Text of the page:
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What is the purpose of snd_bcm2835 and how can I get it? Is it sound driver? And what is ALSA for?

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I think that the snd_bcm2835 is the hardware abstraction layer for the audio I/O for the BCM2835 SOC.

ALSA and other drivers (for example for network cards) that need to deal with a lot of different chips/hardware implementations, are normally designed in a way that separates the lowlevel hardware control from the (more highlevel) process control.

Meaning that for Audio Chip A you need to set some parameters in a certain register, but for Audio Chip B you need to set some other (similar) parameters in a different register (different addressing for example). In that case you can decide to make two separate drivers, one for chip A and one for chip B.

When you create in both hardware drivers a function 'Init_Card()' (that might do very different thing, but with the same result: initialize the card) all the software layers you create on top of these hardware abstraction layers, do not need to know HOW to initialize the hardware, they just call that 'Init_Card()' function to the the chip in a usable state.

When you do this for all the functions that the chip has (play a sound, change mixer settings, record sound etc etc) you created a hardware abstraction layer for the chip. So for all the functionality of the various audio chips, you only need to call the same functions, but in different drivers (specific for that chip).

The higher software layers now do not need to worry about the hardware, they just read some data stream, buffer this if needed and hand the data to the correct function of the correct hardware driver who then makes sure that the data is processed according to the chips specific specifications.

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ALSA (Advanced Linux Sound Architecture) is a software framework that provides support for sound. A program can use the ALSA API to request that sounds be played.

Not all sound hardware is equal. For example, some sound hardware may include hardware mixing of multiple channels. Other hardware may not. If a program requests a function that a specific piece of hardware does not support, ALSA will emulate that function in software. This makes the programmer's job easier, as he or she can program using the ALSA API, rather that having to write code for each and every sound card.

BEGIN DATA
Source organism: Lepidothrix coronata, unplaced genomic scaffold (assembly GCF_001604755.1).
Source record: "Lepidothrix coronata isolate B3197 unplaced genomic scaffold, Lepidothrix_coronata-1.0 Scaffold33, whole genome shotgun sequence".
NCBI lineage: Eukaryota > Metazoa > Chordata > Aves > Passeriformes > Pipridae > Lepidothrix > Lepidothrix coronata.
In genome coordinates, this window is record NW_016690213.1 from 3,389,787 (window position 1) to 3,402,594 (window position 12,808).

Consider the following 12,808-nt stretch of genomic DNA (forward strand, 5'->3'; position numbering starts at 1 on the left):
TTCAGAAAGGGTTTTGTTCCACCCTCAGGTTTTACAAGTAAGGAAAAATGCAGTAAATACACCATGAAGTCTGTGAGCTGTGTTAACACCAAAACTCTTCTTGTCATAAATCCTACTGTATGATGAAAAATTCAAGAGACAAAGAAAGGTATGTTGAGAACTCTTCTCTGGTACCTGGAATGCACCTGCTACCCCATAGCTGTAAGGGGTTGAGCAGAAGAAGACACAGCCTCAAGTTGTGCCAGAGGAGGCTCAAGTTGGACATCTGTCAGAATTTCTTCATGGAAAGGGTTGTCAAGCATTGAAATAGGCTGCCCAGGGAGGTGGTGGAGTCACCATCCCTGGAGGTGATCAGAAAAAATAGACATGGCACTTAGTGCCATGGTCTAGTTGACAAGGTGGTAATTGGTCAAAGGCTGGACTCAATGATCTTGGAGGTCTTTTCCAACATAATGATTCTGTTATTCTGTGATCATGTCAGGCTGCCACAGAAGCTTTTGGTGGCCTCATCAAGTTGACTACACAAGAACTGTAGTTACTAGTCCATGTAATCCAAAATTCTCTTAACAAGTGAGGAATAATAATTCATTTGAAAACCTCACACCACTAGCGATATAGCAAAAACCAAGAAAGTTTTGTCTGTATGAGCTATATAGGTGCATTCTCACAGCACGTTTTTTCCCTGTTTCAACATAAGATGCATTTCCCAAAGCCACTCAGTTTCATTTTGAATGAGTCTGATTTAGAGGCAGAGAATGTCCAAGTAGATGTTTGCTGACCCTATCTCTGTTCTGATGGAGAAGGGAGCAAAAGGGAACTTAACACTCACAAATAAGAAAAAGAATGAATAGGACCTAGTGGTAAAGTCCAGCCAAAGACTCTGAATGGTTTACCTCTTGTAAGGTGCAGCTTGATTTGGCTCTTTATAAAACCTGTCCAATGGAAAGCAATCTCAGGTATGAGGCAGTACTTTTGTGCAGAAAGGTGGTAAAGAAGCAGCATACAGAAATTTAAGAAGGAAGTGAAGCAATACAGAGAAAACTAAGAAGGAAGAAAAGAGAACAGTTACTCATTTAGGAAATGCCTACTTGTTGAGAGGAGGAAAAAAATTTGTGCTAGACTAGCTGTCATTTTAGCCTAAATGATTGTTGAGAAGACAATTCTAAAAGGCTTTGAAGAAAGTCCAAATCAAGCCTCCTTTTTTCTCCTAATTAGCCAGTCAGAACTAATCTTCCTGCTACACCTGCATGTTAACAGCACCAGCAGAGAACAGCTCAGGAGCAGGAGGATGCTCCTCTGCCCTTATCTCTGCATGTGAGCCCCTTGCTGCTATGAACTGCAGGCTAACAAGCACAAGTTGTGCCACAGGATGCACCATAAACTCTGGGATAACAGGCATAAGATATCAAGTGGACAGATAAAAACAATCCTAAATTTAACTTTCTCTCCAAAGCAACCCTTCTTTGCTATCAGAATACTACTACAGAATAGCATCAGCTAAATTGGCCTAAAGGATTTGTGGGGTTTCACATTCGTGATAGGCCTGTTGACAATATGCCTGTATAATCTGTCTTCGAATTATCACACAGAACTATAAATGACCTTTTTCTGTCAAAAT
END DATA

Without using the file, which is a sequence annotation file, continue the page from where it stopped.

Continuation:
Once ALSA has translated a sound request into a format that the hardware can perform, then ALSA will use a hardware driver (such as snd_bcm2835) to send that request to the actual hardware.

When you compile the Linux kernel, you can choose which drivers to compile into the kernel, and which drivers to ignore. For many drivers, you also have the choice of compiling the driver directly into the kernel, or compiling the driver as a loadable kernel module. If the driver is built into the kernel, then it will always be in RAM. If the driver is a loadable kernel module (such as snd_bcm2835), the driver will sit on disk (and not in RAM) until the kernel tries to load that module.

So, the fact that you need to load the snd_bcm2835 module means that whoever compiled your kernel chose to compile that driver as a loadable kernel module rather than building it into the kernel. If the kernel includes a driver that it does not use, this will waste memory, and may also waste a few CPU cycles here and there. Compiling the driver as a module also allows the driver to be developed, recompiled and tested without recompiling the entire kernel and without rebooting.

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  • A perhaps more significant reason to keep peripherals such as sound modular is to make it simple to disable them, e.g., to simplify things if multiple outputs are available. On the pi this may also be desirable WRT to the low level SoC audio driver in order to use the PCM clock for other purposes (although I am not sure if that is necessary or not). – goldilocks Aug 14 '16 at 2:10

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